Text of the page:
Brad Stanton might not be a household name throughout the City of Delaware, but that doesn’t make his impact on the city and its residents over the past three decades less important. If anything, the fact his name doesn’t ring a bell with most residents means he did his job well.
After 32 years with the city’s Public Utilities Department, Stanton retired as director on Wednesday, leaving behind a well-oiled machine that he had more than just a hand in developing.
“Brad has clearly left the community in better shape than when he started,” City Manager R. Thomas Homan said. “We are a better community because of his leadership.”
Public Affairs Coordinator Lee Yoakum, who worked closely with Stanton to keep residents informed of utility emergencies, etc., said no matter the situation, Stanton always remained cool, calm, and collected. It’s those characteristics that earned him the nickname “Steady Stanton.”
Stanton, however, will tell anyone who listens that his department was never about one individual taking the credit for an achievement or the fall for a hiccup. Instead, it was all about the team, which did its job under the radar.
“I really feel the public utilities department staff doesn’t get as much credit as they probably deserve because a lot of what we do is behind the scenes,” he said. “The majority of our infrastructure (water, sewer, and stormwater) is underground, and it’s only an issue when it doesn’t work.”
Stanton’s three-decade-plus stint with the city began in 1986 when he was hired as wastewater treatment plant (WWTP) operator. At the time, the city’s population hovered around 20,000.
As the city’s population increased over the years to the brink of eclipsing the 40,000 mark, so did Stanton’s role within the public utilities department. In 1998, he was promoted to WWTP superintendent before being named deputy director in 2002. Stanton’s rise to the top of the department reached the pinnacle in 2007 when he was named public utilities director.
“Since I moved here, we’ve doubled in population,” Stanton said. “It’s just been very interesting to see the growth of the city and how the city has planned for that growth.”
He said from day one, City Council and administration have always had the residents’ best interests at heart, which made his job easier.
“It’s been very rewarding working for a city that provides the necessary means and staff to provide the level of service that is needed,” Stanton said. “We weren’t always the first ones to do a new type of treatment, but we made sure we stayed ahead of any regulatory issues. We also always made sure we provided the safest, most cost-effective treatment options out there.”
When Stanton made the decision in 1986 to leave the Cleveland area for a job in Delaware, he never imagined it would turn into a lengthy career and the place where he would end up raising his three children. Neither did his family.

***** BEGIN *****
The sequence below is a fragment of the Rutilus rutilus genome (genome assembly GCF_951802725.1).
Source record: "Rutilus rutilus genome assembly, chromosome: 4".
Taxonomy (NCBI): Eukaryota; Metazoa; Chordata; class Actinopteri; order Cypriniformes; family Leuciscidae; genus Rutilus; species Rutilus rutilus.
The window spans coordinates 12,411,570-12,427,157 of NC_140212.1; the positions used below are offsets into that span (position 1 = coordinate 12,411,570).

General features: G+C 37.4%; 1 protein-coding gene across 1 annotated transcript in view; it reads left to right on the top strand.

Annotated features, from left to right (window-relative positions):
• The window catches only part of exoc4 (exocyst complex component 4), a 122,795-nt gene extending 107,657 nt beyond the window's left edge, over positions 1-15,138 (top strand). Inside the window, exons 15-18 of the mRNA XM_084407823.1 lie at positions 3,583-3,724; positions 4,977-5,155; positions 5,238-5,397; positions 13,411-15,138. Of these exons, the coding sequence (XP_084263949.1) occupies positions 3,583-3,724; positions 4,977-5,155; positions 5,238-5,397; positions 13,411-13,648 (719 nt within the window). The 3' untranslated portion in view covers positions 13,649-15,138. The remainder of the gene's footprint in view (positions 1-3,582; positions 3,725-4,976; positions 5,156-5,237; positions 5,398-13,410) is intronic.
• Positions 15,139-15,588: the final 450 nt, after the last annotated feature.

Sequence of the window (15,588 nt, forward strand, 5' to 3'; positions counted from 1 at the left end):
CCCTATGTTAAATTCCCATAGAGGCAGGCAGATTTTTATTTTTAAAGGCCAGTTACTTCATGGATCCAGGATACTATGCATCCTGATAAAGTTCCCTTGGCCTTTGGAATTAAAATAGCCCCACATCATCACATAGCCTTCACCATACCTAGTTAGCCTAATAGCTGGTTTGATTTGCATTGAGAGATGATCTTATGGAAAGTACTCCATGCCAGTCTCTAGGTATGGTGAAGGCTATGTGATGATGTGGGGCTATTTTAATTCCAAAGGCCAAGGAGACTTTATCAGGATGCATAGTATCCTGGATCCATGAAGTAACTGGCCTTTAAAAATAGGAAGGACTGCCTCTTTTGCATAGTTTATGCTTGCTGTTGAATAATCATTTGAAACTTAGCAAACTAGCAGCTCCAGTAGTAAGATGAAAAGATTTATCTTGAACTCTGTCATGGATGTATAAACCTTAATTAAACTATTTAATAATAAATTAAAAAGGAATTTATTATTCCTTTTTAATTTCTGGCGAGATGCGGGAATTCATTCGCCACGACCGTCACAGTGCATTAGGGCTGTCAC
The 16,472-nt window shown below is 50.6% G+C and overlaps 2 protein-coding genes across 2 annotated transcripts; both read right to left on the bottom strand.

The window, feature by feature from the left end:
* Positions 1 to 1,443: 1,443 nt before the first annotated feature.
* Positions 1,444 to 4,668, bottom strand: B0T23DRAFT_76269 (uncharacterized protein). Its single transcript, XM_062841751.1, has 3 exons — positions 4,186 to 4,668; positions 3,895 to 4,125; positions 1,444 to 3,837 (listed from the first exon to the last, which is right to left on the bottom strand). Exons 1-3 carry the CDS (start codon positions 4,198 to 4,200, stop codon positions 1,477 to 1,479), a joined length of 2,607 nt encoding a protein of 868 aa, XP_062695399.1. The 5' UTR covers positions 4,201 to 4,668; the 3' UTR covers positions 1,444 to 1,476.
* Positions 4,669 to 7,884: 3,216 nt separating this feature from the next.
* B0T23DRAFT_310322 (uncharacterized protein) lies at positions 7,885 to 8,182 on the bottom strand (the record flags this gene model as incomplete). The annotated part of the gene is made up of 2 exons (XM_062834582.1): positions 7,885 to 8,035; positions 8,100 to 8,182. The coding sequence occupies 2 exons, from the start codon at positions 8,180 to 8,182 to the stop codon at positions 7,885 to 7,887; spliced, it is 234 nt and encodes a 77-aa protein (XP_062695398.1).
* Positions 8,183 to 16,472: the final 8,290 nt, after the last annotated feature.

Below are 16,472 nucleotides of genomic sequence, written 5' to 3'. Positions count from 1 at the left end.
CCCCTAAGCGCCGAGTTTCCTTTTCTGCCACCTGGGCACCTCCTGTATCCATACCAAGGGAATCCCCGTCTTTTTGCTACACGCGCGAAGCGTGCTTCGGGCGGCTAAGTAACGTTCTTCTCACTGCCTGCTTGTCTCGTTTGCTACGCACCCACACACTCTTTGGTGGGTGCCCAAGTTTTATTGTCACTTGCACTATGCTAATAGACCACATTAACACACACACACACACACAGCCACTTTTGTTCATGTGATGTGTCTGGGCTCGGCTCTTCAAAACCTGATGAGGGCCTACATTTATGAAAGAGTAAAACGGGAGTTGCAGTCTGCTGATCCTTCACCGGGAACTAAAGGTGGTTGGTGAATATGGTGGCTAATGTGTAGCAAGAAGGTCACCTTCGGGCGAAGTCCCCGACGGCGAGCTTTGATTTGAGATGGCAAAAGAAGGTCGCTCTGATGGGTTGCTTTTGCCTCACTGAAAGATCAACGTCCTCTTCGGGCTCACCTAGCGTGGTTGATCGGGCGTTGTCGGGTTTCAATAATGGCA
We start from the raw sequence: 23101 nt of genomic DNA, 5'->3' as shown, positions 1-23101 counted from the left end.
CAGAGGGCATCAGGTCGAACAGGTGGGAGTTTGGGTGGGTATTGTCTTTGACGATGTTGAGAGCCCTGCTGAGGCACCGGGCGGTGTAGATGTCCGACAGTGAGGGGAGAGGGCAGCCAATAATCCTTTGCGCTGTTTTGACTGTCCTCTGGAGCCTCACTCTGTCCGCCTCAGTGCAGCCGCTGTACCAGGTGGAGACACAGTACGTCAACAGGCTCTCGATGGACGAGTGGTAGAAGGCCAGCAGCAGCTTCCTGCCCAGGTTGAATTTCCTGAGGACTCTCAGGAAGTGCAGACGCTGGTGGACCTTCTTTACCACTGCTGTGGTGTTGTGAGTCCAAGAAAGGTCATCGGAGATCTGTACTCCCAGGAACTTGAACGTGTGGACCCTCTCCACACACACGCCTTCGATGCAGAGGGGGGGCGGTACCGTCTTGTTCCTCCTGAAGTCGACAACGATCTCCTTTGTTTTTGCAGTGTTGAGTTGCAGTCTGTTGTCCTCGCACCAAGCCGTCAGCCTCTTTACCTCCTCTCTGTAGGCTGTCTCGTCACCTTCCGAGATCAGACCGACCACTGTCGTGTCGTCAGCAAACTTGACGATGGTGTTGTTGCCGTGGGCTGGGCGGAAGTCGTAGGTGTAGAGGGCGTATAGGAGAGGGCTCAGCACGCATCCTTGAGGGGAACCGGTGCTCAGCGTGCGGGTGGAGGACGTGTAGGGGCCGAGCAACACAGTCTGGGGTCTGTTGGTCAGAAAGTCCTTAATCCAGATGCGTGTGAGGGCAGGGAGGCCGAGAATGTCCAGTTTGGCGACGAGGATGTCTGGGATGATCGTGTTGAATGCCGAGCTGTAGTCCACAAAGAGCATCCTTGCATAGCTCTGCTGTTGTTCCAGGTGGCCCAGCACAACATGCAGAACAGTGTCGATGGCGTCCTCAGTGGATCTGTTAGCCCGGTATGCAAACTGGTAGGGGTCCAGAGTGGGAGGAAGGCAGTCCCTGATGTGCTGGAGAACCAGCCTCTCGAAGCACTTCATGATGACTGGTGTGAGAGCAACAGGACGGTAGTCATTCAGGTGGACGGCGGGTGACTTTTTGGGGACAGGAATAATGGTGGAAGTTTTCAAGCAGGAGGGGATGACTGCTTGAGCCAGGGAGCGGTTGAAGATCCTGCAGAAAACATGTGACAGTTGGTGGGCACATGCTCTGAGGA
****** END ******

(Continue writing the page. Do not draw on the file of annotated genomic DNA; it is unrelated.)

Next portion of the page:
“When I told my family I was moving from an engineering firm to work at a wastewater plant, they thought I was crazy,” Stanton recalled. “I never thought I’d be here 32 years, but it’s been such a great career that I couldn’t imagine having done anything else. It has also been a great place to raise a family.”
As for his decision to retire from the city, Stanton said with the department scheduled to take on a new project soon, the timing was right to pass the position on to a new director.
“Everything that I wanted to accomplish during my tenure as director has been accomplished, so I feel really comfortable with the state of the utilities department,” he said. “I’m leaving it it good hands with Blake (Jordan) and our existing staff, who are very experienced and well-versed in running the utilities department.”
While he will no longer be employed by the city, Stanton isn’t planning to sit back and relax for too long.
“I do plan on getting back to work here in a couple of months for another organization,” he said.
Until then, Stanton plans to spend time with his grandchildren, travel, and enjoy America’s pastime.
“I’m taking a trip to Arizona in March to attend Cleveland Indians spring training games,” he said. “It’s something I’ve always wanted to do, and the timing is right to do it.”
While Stanton has had a hand in his fair share of projects over the past three decades — including the likes of the WWTP expansion project, installation of the 24-inch water transmission main along U.S. Route 23, and the implementation of advanced metering infrastructure (new water meters) — one stands out more than the others.
“I’m most proud of the water treatment plant (upgrade and expansion),” he said. “It was a longtime coming, and I couldn’t be more happier with the outcome of that plant in terms of the treatment that it provides and the confidence in the staff who operate the plant on a daily basis.
“It’s the largest capital expenditure the city has made to date, which shows the commitment that the city council has in providing Delaware residents with the best that water treatment can provide.”
Homan said the revamped water treatment plant has provided the city with an “innovative approach to water treatment.”
“It was a complicated project, and Brad provided a lot of the expertise and vision in terms of how the water plant would operate,” Homan said.
Contact Joshua Keeran at 740-413-0904. Follow him on Twitter @KeeranGazette.